Computer skills spark cultural storytelling | Ha-Shilth-Sa Newspaper

Computer skills spark cultural storytelling


The room is hushed. Teachers, computer science experts, Aboriginal advisors, and Aboriginal youth lean forward, captivated by the colorful animation projected on a screen.

This final presentation and awards ceremony represents the accumulated efforts of a growing list of partners, all eager to inspire Aboriginal youth, all working to support Aboriginal identity through the AborigiNal Computer Education through STORytelling (ANCESTOR) project. There is a dual goal: to encourage Aboriginal cultural storytelling and to introduce computer programming as a career option.

Introducing computer programming skills

“The students were so actively engaged they did not even realize they were learning,” said Cora Oliver, teacher of the Grade 7 to 10 students experiencing the ANCESTOR pilot project as part of their career elective course at LÁU,WELNEW Tribal Schoolin Brentwood Bay, 15 kilometres north of Victoria.

“It was lots of fun,” said Julia Bill, Grade 8 student. She chose to animate the WSΆNEĆ myth of Thunderbird, dragging and dropping visuals such as native people, bushes and trees into a working canvas, then adding conversation bubbles and simple animated movements.

“I want to be a teacher and I’d like to teach students how to show their stories.”

Another student, Brandan George, had big dreams, working on many projects. The animation he chose to show is an interactive game with arrows shooting through the forest at a Taurus figure. “Translating arm and arrow movement into animation involved an incredible level of problem-solving and I’ve seen it spill into other parts of his education such as improvement in math. He has turned into the classroom problem-solver,” said Oliver.

A growing list of enthusiastic partners

The ANCESTOR project began as a small idea by a member of Camosun's Computer Sciencefaculty to encourage more Aboriginal students to consider a career in computing. An opportunity for some funding by the Natural Sciences and Engineering Research Council of Canada (NSERC) PromoScience program caused this small idea to grow.

A contact with the Aboriginal Education & Community Connections  department led to an even bigger idea, and ultimately a successful grant application.

Fundamental to the project was the open-source ALICEsoftware created by Carnegie-Mellon University. The project team realized the 3D graphics and a drag-and-drop interface could facilitate an engaging first programming experience, as well as a bridge between technology and ancient culture. However, missing in the existing repository of 1,500 US-based images was a gallery of culturally appropriate West Coast and Aboriginal images and sounds. Without the availability of images such as salmon, raven and thunderbird, Aboriginal students would be unable to represent their own cultural legends.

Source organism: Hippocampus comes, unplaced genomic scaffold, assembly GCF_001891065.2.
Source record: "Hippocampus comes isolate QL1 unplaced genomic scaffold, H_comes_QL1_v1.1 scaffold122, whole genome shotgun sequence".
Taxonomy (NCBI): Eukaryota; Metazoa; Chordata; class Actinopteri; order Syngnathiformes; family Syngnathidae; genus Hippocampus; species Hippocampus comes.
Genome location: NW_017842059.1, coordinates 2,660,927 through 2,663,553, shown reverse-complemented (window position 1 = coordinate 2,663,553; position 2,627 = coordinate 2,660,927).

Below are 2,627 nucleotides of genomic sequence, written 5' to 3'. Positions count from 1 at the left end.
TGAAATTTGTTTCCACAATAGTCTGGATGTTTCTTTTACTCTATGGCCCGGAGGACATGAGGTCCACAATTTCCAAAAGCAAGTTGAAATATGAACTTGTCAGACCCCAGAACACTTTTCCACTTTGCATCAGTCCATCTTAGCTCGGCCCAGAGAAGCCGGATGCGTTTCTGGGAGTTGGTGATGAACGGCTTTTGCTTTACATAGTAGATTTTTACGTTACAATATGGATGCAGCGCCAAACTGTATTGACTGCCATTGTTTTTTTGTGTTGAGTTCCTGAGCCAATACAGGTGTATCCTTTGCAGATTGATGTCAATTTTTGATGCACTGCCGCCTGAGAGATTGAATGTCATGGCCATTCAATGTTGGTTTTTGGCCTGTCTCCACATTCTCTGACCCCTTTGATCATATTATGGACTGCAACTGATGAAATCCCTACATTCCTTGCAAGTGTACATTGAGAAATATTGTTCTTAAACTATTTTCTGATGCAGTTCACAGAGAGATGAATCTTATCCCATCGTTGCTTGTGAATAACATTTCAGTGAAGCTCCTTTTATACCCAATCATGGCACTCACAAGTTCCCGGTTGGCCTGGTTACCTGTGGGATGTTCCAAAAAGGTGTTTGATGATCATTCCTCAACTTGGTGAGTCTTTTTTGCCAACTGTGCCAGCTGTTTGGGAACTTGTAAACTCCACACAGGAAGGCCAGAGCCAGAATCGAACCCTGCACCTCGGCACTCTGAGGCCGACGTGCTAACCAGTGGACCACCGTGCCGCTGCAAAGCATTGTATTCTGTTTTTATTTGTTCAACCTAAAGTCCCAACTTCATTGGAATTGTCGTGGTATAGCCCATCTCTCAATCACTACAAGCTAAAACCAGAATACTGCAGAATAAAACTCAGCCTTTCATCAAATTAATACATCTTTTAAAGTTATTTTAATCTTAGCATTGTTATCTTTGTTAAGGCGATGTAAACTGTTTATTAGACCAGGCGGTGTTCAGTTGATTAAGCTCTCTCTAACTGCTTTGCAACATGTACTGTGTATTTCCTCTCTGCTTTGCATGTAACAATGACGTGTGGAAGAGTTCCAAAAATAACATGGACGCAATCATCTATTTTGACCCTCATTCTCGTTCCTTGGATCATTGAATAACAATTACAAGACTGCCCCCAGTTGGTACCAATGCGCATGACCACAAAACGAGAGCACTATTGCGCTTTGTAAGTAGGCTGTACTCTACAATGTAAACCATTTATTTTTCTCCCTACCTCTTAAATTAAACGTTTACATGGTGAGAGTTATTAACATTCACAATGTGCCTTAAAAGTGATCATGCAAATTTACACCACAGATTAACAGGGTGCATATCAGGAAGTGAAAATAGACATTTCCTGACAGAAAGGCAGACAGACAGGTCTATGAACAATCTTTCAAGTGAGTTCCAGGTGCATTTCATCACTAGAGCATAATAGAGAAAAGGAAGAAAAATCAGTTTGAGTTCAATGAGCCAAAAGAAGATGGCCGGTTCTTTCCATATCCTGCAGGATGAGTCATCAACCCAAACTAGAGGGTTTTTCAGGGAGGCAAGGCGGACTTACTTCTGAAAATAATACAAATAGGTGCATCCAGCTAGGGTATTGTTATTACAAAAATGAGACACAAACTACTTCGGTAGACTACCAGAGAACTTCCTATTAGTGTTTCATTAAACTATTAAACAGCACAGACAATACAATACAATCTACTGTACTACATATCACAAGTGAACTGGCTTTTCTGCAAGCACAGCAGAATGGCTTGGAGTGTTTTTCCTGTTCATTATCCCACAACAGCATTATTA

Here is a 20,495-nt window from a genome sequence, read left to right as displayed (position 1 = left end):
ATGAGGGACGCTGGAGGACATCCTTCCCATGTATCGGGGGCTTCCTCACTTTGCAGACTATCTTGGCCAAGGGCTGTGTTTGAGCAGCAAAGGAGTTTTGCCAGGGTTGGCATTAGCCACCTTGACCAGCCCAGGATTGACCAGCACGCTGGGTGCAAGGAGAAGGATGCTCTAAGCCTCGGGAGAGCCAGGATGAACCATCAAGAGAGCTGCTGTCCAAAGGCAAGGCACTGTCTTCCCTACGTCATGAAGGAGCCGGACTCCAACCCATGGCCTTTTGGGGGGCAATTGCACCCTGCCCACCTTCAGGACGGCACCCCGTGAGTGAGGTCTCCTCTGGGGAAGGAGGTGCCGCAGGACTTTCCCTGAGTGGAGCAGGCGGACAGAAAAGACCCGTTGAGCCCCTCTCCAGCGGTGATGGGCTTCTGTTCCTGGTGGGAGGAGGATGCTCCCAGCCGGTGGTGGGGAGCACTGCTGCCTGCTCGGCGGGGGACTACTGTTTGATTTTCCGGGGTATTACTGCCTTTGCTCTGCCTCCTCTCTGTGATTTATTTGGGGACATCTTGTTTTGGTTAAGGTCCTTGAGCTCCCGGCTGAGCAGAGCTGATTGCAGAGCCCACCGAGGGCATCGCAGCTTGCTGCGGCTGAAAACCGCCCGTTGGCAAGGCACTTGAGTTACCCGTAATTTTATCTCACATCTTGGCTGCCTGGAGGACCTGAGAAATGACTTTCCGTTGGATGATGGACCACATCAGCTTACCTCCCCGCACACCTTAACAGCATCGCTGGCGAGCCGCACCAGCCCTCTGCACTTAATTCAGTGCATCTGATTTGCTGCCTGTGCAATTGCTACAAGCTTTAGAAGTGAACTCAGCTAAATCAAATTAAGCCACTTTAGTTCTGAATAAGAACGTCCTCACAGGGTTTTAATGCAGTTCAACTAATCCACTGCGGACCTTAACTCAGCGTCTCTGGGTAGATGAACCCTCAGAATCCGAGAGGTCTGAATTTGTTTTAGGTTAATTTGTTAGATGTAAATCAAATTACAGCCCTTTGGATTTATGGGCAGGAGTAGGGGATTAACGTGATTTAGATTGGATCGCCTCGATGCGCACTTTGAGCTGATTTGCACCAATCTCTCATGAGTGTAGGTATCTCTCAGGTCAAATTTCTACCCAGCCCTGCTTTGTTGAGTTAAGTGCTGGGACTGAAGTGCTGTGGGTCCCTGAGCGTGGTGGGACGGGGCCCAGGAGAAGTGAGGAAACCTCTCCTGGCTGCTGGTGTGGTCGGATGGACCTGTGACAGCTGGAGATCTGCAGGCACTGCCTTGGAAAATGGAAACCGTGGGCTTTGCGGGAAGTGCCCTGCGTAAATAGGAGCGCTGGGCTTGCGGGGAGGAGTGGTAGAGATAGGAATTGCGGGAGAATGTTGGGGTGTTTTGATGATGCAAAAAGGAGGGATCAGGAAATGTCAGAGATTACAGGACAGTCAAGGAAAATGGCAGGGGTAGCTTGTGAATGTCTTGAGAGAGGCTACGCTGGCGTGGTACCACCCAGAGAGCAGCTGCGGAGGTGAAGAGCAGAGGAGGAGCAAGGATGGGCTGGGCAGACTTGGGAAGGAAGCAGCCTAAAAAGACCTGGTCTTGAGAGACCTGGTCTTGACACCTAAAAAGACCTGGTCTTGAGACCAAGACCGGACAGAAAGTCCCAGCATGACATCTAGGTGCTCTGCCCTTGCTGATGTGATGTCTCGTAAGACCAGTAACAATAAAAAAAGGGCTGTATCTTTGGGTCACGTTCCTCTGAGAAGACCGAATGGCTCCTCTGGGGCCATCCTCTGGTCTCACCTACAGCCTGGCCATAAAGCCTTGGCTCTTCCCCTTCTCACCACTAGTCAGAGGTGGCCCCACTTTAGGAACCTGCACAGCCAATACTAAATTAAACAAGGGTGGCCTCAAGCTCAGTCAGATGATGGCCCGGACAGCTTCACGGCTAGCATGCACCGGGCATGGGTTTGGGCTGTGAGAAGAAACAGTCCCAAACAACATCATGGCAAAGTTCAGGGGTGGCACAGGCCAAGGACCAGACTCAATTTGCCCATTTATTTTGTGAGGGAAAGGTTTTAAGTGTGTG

The $54,000 NSERC grant defined the project’s potential:  building a sufficiently large repository of images and sounds, developing curriculum to guide teachers in providing the ANCESTOR package to Aboriginal students, and delivering three years of pilot projects to a variety of urban and remote Aboriginal communities.

This could not be accomplished without help.  Enter more partners: Computer Science student teams to develop curriculum and build sample stories and games; the Art Institute of Pittsburgh, who developed 3D mink, marten, otter and racoon models required for the example Kwakwala legends; the University of Hawai’i at Hilo, also interested in sharing curriculum and developing Indigenous images; the Vancouver Island Consortium of Indigenous Arts; and U’Mista Cultural Centre in Alert Bay, BC.  

The project continues to inspire new interest and directions. A current BC Campus proposal may enable students at Emily Carr University of Art and Design in Vancouver to create further images, and researchers from Carnegie-Mellon University to work with the teachers.

Also planned are meetings with Elder language-keepers to record Aboriginal words as options within the ANCESTOR cultural repository.

Endless possibilities

“Our first pilot has been very successful,” said Dr. Marla Weston, Camosun computer science instructor and a project leader. Discussions are underway to bring subsequent and expanded ANCESTOR pilots to BC tribal schools in Alert Bay, Bella Bella, Alexis Creek and Sooke during years two and three of the funding.

“We are developing curriculum to help teachers walk through the ALICE program with their students,” said Troy Verrin, one of original capstone students and now so committed he has become “Johnny on the spot” for the LÁU,WELNEW students. Also in the works is a stand-alone package distributing both software and lessons through a platform such as Moodle from a single server, enabling the ANCESTOR project to benefit remote communities without reliable internet connections.

Camosun is committed to creating seamless transitions from high school to college, as well as creating partnerships with First Nations communities.

“There are endless possibilities going on here,” said Dianne Biin, Indigenous Faculty at Camosun, who is also supporting the delivery of this project.

 “Some of my students barely knew how to send an email,” said Oliver. “Now look at them.”

“I want to do another one now,” said student Andy Smith-Harry, after displaying the WSΆNEĆ myth of the creator turning into a blue jay, as told to him by the Elder, Mrs. Elliot. He had taken the extra effort to record accompanying words. “It’s a good way of telling our stories.”

“We hope some of you may consider pursuing computer science,” said Weston, addressing the smiling group of young Aboriginal students now turned amateur computer technicians.

For more information on the ANCESTOR program, contact Dr. Marla Weston at

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